The Democratic National Committee called for an apology, but in a written statement, McCain said only that "I should have used the word sacrificed, as I have in the past." He added, "We have made many mistakes in the past, and we have paid a grievous price for those mistakes in the lives of the men and women who have died to protect our interests in Iraq."

Illinois Sen. Barack Obama, a Democratic presidential contender, was criticized by Republicans after he told an Iowa audience in February that "We now have spent $400 billion and have seen over 3,000 lives of the bravest young Americans wasted." He called that "a slip of the tongue."

Obama came to McCain's defense Thursday, saying,"We have a duty -- a sacred duty -- to make sure we are honoring (the troops') sacrifice by giving them missions in which they can succeed. I'm positive that was the intent in which he meant it. It was the same intent that I had when I made my statement." (Posted 3:23 p.m.)

One dead as tornadoes, heavy rain, high winds batter the central United States

WEST PLAINS, Mo. (CNN) -- A huge swath of severe weather pushed across the nation's midsection Thursday, spawning tornadoes, hail and heavy rain on its south side and blizzards on its north side.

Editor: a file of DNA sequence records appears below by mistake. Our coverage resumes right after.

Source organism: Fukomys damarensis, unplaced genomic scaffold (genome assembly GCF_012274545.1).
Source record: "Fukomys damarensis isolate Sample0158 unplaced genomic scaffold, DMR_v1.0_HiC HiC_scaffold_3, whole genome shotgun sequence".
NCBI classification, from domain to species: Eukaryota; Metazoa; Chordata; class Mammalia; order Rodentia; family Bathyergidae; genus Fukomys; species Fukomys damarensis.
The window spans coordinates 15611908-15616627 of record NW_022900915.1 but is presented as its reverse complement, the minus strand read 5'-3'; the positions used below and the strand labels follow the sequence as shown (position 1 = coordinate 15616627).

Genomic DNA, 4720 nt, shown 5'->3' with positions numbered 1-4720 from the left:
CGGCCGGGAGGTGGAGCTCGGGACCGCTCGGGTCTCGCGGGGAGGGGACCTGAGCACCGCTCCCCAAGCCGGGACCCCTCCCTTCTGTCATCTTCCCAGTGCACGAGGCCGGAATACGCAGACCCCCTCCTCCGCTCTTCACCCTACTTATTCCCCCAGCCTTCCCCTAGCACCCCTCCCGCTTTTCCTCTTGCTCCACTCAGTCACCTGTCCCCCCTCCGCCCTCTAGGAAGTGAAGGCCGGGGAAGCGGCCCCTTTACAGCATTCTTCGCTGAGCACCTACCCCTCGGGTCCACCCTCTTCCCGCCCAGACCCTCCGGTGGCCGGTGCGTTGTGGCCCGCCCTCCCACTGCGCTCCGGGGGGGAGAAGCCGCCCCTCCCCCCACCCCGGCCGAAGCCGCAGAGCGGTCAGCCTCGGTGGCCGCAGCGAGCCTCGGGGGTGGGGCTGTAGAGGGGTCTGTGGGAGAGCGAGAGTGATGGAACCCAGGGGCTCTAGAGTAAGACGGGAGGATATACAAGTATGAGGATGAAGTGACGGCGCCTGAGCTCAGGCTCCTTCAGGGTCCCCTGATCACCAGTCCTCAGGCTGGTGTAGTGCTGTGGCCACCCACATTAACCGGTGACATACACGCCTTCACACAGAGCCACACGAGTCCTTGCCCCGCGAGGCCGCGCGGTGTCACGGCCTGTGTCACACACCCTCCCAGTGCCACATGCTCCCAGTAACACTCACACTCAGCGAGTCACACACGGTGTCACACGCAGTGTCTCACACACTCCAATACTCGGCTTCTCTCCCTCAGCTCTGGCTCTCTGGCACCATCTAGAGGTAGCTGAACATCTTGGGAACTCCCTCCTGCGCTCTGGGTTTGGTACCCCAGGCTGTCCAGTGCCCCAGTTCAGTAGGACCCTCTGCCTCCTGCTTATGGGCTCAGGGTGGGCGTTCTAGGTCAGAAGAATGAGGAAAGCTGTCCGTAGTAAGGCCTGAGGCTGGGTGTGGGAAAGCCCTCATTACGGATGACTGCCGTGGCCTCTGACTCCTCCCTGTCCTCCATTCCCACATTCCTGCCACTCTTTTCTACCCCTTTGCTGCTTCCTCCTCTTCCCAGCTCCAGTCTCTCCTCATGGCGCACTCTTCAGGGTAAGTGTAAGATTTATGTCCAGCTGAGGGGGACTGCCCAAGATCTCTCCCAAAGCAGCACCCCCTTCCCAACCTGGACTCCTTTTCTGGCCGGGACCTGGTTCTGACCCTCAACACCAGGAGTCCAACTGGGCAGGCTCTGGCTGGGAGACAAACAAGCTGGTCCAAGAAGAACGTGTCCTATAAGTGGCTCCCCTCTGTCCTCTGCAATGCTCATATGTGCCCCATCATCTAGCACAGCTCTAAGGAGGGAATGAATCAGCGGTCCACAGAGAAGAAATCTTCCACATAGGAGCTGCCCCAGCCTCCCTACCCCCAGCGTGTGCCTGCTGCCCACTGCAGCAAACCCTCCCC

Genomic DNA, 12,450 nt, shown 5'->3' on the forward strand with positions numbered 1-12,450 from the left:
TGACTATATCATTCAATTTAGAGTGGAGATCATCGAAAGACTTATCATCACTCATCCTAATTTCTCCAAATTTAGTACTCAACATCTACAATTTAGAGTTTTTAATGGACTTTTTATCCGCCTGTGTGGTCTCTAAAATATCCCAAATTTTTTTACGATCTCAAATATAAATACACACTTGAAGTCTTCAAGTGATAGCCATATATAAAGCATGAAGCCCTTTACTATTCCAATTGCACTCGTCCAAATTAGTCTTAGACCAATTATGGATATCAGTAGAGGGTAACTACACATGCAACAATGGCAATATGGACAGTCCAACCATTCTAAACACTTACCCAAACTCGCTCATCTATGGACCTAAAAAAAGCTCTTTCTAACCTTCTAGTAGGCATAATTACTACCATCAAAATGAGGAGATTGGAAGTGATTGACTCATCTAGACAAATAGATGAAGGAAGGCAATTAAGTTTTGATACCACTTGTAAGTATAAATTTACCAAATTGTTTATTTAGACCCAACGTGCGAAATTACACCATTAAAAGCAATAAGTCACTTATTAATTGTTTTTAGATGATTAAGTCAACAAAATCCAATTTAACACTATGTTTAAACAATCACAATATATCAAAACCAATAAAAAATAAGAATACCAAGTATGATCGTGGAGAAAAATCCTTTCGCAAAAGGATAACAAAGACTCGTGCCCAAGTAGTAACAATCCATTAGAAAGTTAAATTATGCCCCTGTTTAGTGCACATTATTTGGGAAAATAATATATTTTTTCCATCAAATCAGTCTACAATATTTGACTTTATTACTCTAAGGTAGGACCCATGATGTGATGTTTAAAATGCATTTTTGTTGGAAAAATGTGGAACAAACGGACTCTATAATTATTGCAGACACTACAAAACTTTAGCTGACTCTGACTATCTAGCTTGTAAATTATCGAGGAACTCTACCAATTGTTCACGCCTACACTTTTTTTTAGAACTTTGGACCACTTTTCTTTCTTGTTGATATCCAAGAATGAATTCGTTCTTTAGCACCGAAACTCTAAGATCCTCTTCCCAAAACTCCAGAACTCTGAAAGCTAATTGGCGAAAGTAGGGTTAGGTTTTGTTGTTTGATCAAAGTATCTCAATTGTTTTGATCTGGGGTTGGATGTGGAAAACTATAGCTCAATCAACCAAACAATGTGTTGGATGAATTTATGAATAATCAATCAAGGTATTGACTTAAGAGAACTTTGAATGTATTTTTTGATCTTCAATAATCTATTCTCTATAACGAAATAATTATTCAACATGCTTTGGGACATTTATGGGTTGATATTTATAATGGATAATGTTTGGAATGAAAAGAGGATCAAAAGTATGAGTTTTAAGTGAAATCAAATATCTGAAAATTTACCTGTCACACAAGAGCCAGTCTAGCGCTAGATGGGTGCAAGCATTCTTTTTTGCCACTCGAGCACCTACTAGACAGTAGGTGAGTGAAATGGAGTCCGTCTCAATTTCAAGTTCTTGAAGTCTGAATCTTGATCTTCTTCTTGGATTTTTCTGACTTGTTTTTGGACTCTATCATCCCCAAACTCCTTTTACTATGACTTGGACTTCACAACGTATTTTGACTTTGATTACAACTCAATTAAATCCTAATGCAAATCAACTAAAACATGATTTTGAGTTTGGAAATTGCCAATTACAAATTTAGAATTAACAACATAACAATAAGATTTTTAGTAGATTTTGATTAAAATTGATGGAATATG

A suspected tornado spiked across southern Missouri early Thursday, touching down in at least two areas and leaving one person dead and four injured, according to Susie Stonner of the Missouri State Emergency Management Agency.

Dennis Crider, a journalist for the West Plains Quill, told CNN the fatality was a 7-year-old girl in the small community of Caulfield. Three of the injured were her father, mother and one brother, Crider quoted the Howell County sheriff as saying.

Wednesday night, suspected tornadoes tore through eastern Kansas, south of Kansas City. Heavy damage was reported in Linn County, on the Missouri border.

On the north side of the storm, blizzard-like conditions and heavy snow were hitting the states in its path. In Omaha, Neb., near-whiteout conditions were blanketing the city. (Posted 2:29 p.m.)

General who oversees Walter Reed hospital relieved of duties

WASHINGTON (CNN) -- The commanding general at Walter Reed Army Medical Center was removed from the post Thursday by Secretary of the Army Dr. Francis Harvey, the Army announced.

The action against Maj. Gen. George Weightman followed revelations of poor conditions in parts of the medical complex. Weightman also was commanding general of the North Atlantic Regional Medical Command. Walter Reed is the Army's top medical facility.